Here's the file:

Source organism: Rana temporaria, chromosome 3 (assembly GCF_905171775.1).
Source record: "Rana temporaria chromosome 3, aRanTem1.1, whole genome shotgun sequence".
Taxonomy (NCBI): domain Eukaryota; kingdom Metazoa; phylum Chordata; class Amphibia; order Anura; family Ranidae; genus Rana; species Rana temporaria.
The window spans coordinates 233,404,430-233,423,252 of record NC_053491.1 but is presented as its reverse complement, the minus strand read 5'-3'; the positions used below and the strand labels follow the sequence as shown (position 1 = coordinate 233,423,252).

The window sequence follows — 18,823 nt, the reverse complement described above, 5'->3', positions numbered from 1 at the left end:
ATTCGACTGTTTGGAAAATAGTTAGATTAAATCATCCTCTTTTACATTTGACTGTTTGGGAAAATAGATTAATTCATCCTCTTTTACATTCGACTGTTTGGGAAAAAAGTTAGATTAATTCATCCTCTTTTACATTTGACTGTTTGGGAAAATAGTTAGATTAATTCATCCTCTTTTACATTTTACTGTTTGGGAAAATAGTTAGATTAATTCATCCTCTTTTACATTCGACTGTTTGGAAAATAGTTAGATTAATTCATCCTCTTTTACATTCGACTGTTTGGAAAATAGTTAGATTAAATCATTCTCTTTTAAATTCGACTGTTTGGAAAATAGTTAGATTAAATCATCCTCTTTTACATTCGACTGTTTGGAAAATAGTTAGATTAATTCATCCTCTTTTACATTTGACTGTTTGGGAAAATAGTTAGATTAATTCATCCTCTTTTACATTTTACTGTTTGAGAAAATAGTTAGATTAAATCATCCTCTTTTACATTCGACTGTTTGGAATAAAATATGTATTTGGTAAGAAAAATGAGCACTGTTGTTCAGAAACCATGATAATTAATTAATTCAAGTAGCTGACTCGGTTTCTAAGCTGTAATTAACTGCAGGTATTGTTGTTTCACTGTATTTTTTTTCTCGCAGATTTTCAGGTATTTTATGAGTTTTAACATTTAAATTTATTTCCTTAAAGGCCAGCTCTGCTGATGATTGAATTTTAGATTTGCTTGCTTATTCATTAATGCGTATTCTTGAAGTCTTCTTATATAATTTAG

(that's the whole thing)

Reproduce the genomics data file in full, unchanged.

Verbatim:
Source organism: Rana temporaria, chromosome 3 (assembly GCF_905171775.1).
Source record: "Rana temporaria chromosome 3, aRanTem1.1, whole genome shotgun sequence".
Taxonomy (NCBI): domain Eukaryota; kingdom Metazoa; phylum Chordata; class Amphibia; order Anura; family Ranidae; genus Rana; species Rana temporaria.
The window spans coordinates 233,404,430-233,423,252 of record NC_053491.1 but is presented as its reverse complement, the minus strand read 5'-3'; the positions used below and the strand labels follow the sequence as shown (position 1 = coordinate 233,423,252).

The window sequence follows — 18,823 nt, the reverse complement described above, 5'->3', positions numbered from 1 at the left end:
ATTCGACTGTTTGGAAAATAGTTAGATTAAATCATCCTCTTTTACATTTGACTGTTTGGGAAAATAGATTAATTCATCCTCTTTTACATTCGACTGTTTGGGAAAAAAGTTAGATTAATTCATCCTCTTTTACATTTGACTGTTTGGGAAAATAGTTAGATTAATTCATCCTCTTTTACATTTTACTGTTTGGGAAAATAGTTAGATTAATTCATCCTCTTTTACATTCGACTGTTTGGAAAATAGTTAGATTAATTCATCCTCTTTTACATTCGACTGTTTGGAAAATAGTTAGATTAAATCATTCTCTTTTAAATTCGACTGTTTGGAAAATAGTTAGATTAAATCATCCTCTTTTACATTCGACTGTTTGGAAAATAGTTAGATTAATTCATCCTCTTTTACATTTGACTGTTTGGGAAAATAGTTAGATTAATTCATCCTCTTTTACATTTTACTGTTTGAGAAAATAGTTAGATTAAATCATCCTCTTTTACATTCGACTGTTTGGAATAAAATATGTATTTGGTAAGAAAAATGAGCACTGTTGTTCAGAAACCATGATAATTAATTAATTCAAGTAGCTGACTCGGTTTCTAAGCTGTAATTAACTGCAGGTATTGTTGTTTCACTGTATTTTTTTTCTCGCAGATTTTCAGGTATTTTATGAGTTTTAACATTTAAATTTATTTCCTTAAAGGCCAGCTCTGCTGATGATTGAATTTTAGATTTGCTTGCTTATTCATTAATGCGTATTCTTGAAGTCTTCTTATATAATTTAG